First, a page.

NEW YORK — Disappointing company earnings and falling oil prices pulled stocks back from record highs on Tuesday.

NRG Energy slumped after the company lowered its earnings forecast, leading other power companies lower. News Corp. fell after the media company posted an unexpected revenue decline due to weakness at its Australian newspapers. Energy stocks declined after oil dropped to a five-month low.

Winners included airlines. The gains were led by JetBlue Airways after the Justice Department said it cleared the way for American Airlines and US Airways to merge, creating the world’s biggest airline.

This year’s 24 percent surge in the stock market has slowed in November. The Standard & Poor’s 500 has edged up 0.6 percent this month after an average monthly increase of 1.7 percent in the previous 10 months.

“The market looks tired to us,” said Jim Russell, a regional investment director at US Bank. “A little bit of a pause is actually healthy,” allowing the economy time to catch up to the gains the stock market has made.

After closing at an all-time high on three of the previous four trading days, the Dow Jones industrial average fell 32.43 points, or 0.2 percent, to 15,750.67. The S&P 500 index dropped 4.20 points, or 0.2 percent, to 1,767.69 points. The Nasdaq composite edged up 0.13 point to 3,919.92.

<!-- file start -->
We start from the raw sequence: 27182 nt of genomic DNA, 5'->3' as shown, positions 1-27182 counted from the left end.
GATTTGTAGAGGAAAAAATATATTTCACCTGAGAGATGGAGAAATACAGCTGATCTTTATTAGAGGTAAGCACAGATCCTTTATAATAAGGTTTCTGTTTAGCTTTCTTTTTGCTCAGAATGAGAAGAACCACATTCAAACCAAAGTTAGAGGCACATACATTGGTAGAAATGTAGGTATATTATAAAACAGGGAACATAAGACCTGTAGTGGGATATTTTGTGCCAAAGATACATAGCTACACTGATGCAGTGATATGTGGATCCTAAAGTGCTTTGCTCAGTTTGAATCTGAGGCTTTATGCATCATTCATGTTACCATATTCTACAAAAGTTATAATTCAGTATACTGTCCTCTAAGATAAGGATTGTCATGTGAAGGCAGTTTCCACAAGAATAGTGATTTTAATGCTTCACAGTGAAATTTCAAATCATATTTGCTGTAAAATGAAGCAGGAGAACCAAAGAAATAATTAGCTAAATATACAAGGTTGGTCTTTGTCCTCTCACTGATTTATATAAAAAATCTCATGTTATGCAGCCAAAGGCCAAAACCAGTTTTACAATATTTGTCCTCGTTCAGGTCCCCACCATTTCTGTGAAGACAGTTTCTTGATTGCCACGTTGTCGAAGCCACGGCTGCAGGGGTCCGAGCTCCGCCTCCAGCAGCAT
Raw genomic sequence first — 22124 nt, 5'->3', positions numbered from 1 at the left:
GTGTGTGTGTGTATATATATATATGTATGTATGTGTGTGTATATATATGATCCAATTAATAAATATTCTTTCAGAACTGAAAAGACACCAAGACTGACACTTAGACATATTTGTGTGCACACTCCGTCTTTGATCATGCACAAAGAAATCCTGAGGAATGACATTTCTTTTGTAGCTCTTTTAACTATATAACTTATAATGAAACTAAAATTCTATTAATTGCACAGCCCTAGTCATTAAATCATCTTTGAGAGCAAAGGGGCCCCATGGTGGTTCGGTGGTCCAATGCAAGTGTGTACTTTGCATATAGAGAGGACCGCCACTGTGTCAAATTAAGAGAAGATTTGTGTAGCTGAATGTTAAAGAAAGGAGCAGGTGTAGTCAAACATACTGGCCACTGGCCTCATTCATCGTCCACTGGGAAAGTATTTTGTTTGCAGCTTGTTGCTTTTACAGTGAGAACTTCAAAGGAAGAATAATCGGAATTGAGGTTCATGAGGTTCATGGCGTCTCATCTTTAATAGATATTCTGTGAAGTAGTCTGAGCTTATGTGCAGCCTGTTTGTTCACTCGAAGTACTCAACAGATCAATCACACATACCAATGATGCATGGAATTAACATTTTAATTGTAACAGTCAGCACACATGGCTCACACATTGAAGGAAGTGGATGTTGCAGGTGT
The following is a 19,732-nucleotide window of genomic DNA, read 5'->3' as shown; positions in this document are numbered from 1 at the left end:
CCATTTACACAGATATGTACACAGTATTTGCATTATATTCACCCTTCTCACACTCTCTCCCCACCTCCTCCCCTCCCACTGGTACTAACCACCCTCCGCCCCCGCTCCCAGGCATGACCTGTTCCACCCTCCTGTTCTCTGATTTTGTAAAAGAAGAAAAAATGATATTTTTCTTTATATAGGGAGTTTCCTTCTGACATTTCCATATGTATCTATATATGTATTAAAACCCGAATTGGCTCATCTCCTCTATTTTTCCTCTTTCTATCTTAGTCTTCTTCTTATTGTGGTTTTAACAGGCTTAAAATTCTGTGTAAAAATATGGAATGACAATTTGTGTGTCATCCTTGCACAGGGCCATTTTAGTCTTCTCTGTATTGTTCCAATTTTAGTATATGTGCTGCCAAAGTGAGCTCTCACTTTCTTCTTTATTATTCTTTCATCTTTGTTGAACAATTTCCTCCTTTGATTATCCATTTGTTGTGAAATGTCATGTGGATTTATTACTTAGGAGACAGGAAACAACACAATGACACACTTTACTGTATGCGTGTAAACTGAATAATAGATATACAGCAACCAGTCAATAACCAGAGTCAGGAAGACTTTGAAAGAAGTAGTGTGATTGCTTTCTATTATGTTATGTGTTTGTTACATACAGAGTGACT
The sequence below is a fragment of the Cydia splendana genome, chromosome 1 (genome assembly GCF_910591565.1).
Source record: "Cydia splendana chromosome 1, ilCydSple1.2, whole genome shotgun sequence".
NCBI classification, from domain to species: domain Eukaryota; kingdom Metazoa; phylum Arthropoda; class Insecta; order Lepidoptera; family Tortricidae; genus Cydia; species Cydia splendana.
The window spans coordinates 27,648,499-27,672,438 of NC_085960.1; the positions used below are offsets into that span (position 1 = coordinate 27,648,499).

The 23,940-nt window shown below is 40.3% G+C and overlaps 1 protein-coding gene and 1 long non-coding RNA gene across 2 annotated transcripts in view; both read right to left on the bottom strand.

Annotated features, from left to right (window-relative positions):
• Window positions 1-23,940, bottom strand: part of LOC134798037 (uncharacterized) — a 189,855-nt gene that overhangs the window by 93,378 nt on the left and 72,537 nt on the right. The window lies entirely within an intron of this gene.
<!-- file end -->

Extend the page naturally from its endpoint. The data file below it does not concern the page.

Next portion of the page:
Six of the 10 industry groups in the S&P 500 index fell. Banks and utilities slid the most. NRG Energy was one of the biggest decliners in the S&P 500, slipping 98 cents, or 3.5 percent, to $27.06. News Corp. fell 27 cents, or 1.5 percent, to $17.15.

Energy stocks fell broadly. Pioneer Natural Resources, an oil exploration company, dropped $5.63, or 3 percent, to $182.70. Chevron lost $1.20, or 0.9 percent, to $120.

Stocks have climbed this year as the Federal Reserve has maintained its $85 billion in monthly bond purchases to keep interest rates low and encourage borrowing and hiring. Now, investors may start focusing more on an improving economy rather than the future of the Fed’s economic stimulus program